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Polyester, Poly-Blends, Cotton, and Other Sublimation Printing Fabrics(2)
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Polyester, Poly-Blends, Cotton, and Other Sublimation Printing Fabrics(2)

  • Categories:Company News
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  • Time of issue:2022-06-08 15:41

(Summary description)Many in the industry like to employ mixed materials that include nylon, lycra, spandex, and a variety of other materials. In general, if your fabric is man-made, you can apply the rule of thumb from above to determine whether it can be sublimated. However, that rule does not apply to all materials, especially when it comes to these.

Polyester, Poly-Blends, Cotton, and Other Sublimation Printing Fabrics(2)

(Summary description)Many in the industry like to employ mixed materials that include nylon, lycra, spandex, and a variety of other materials. In general, if your fabric is man-made, you can apply the rule of thumb from above to determine whether it can be sublimated. However, that rule does not apply to all materials, especially when it comes to these.

  • Categories:Company News
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  • Time of issue:2022-06-08 15:41
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Nylon, Lycra, and Other Fabrics to Consider
Many in the industry like to employ mixed materials that include nylon, lycra, spandex, and a variety of other materials. In general, if your fabric is man-made, you can apply the rule of thumb from above to determine whether it can be sublimated. However, that rule does not apply to all materials, especially when it comes to these.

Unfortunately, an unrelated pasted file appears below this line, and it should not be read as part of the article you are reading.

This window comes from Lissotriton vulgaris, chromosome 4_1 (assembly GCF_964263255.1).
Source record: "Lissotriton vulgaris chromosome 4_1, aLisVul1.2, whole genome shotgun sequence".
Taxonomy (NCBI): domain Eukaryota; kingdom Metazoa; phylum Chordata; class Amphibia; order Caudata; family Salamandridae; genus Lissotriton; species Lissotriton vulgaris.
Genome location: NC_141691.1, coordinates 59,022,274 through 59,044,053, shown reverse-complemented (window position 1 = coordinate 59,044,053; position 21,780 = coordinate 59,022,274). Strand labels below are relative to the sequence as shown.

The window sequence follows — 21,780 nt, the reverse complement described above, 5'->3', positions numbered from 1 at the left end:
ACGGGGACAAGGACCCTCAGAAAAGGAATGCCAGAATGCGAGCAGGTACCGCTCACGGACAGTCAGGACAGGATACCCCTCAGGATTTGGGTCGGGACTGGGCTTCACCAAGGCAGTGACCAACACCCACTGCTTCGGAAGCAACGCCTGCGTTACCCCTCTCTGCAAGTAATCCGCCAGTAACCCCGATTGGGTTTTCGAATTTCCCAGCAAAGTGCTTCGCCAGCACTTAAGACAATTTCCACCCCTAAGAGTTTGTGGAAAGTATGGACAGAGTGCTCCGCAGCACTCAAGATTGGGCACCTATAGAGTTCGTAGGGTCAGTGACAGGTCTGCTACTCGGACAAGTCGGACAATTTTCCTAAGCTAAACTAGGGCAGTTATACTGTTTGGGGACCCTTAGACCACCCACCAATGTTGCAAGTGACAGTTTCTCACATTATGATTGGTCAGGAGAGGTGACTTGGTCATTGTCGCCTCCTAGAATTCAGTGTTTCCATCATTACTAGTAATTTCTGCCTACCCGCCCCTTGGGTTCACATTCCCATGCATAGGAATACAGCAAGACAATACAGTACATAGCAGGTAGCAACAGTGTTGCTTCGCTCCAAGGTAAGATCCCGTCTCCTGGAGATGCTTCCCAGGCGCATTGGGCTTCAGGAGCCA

Other than making sure your poly content is high enough, the most important thing to watch out for with these unique blends is not burning the components. Polyester, like nylon, lycra, and spandex, maybe burned just like any other material. Materials with lower burning temperatures than natural fibers are common. The cloth can alter the shape and distort images imprinted onto it as you burn the substance in it. It can even reduce the amount of air that passes through the cloth, making it more uncomfortable to wear.
Before utilizing these materials, check with your supplier or manufacturer, and be sure to test your print settings and double-check your temperature and pressure. Make sure your settings aren't causing your materials to burn! Suppliers will normally offer you an approximate idea of what temperature they think is best for sublimation, but it's a good idea to double-check these temps for your own prints.



Use your common sense
Dye-sublimation is a rewarding industry, but it is also one with a steep learning curve. That doesn't imply it's impossible to grasp! Many of these success criteria are basic sense and shouldn't be too difficult to follow!
Just keep in mind that if it's man-made, you can certainly sublimate your drawings onto anything! Make sure your combinations aren't too bizarre – 100% polyester has downsides in terms of long-term quality and comfort, but it normally has the best transfers; 100% cotton is very pleasant and will last forever, but it will not hold any transfers. A combination of at least 40% polyester is a decent starting point, as it will give you the best of both worlds in terms of quality and comfort. If you want to use different materials like nylon, lycra, or spandex, make sure you test them first! These materials are prone to burning, so double-check all of your settings before distributing them to your consumers.

 


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